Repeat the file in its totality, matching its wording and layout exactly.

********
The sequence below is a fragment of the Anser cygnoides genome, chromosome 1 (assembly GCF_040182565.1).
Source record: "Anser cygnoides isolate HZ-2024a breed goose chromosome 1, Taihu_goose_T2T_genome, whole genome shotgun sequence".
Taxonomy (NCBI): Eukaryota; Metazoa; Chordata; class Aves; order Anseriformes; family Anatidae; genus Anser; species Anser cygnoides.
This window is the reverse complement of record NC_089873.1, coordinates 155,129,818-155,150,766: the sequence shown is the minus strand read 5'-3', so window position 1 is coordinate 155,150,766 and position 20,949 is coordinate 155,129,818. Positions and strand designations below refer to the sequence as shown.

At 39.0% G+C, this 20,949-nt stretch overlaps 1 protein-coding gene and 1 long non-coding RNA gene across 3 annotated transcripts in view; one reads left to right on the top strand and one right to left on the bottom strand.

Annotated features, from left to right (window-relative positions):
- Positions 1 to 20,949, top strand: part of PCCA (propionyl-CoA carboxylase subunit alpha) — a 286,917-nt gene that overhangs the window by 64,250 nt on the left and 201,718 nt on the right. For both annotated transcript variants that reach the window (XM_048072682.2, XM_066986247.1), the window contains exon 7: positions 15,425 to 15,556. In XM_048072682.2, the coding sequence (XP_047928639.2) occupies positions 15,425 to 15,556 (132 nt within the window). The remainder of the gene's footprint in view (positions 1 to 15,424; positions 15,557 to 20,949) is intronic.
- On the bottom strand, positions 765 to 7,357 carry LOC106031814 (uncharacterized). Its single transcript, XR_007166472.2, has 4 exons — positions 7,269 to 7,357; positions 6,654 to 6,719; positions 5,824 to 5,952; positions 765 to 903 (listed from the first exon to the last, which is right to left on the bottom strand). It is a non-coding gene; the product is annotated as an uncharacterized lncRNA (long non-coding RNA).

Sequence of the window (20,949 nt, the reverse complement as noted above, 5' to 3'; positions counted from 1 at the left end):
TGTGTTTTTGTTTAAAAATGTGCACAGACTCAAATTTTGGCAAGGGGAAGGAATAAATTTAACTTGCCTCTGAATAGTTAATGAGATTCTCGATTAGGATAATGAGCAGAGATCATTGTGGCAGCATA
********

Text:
The sequence below is a fragment of the Anser cygnoides genome, chromosome 1 (assembly GCF_040182565.1).
Source record: "Anser cygnoides isolate HZ-2024a breed goose chromosome 1, Taihu_goose_T2T_genome, whole genome shotgun sequence".
Taxonomy (NCBI): Eukaryota; Metazoa; Chordata; class Aves; order Anseriformes; family Anatidae; genus Anser; species Anser cygnoides.
This window is the reverse complement of record NC_089873.1, coordinates 155,129,818-155,150,766: the sequence shown is the minus strand read 5'-3', so window position 1 is coordinate 155,150,766 and position 20,949 is coordinate 155,129,818. Positions and strand designations below refer to the sequence as shown.

At 39.0% G+C, this 20,949-nt stretch overlaps 1 protein-coding gene and 1 long non-coding RNA gene across 3 annotated transcripts in view; one reads left to right on the top strand and one right to left on the bottom strand.

Annotated features, from left to right (window-relative positions):
- Positions 1 to 20,949, top strand: part of PCCA (propionyl-CoA carboxylase subunit alpha) — a 286,917-nt gene that overhangs the window by 64,250 nt on the left and 201,718 nt on the right. For both annotated transcript variants that reach the window (XM_048072682.2, XM_066986247.1), the window contains exon 7: positions 15,425 to 15,556. In XM_048072682.2, the coding sequence (XP_047928639.2) occupies positions 15,425 to 15,556 (132 nt within the window). The remainder of the gene's footprint in view (positions 1 to 15,424; positions 15,557 to 20,949) is intronic.
- On the bottom strand, positions 765 to 7,357 carry LOC106031814 (uncharacterized). Its single transcript, XR_007166472.2, has 4 exons — positions 7,269 to 7,357; positions 6,654 to 6,719; positions 5,824 to 5,952; positions 765 to 903 (listed from the first exon to the last, which is right to left on the bottom strand). It is a non-coding gene; the product is annotated as an uncharacterized lncRNA (long non-coding RNA).

Sequence of the window (20,949 nt, the reverse complement as noted above, 5' to 3'; positions counted from 1 at the left end):
TGTGTTTTTGTTTAAAAATGTGCACAGACTCAAATTTTGGCAAGGGGAAGGAATAAATTTAACTTGCCTCTGAATAGTTAATGAGATTCTCGATTAGGATAATGAGCAGAGATCATTGTGGCAGCATA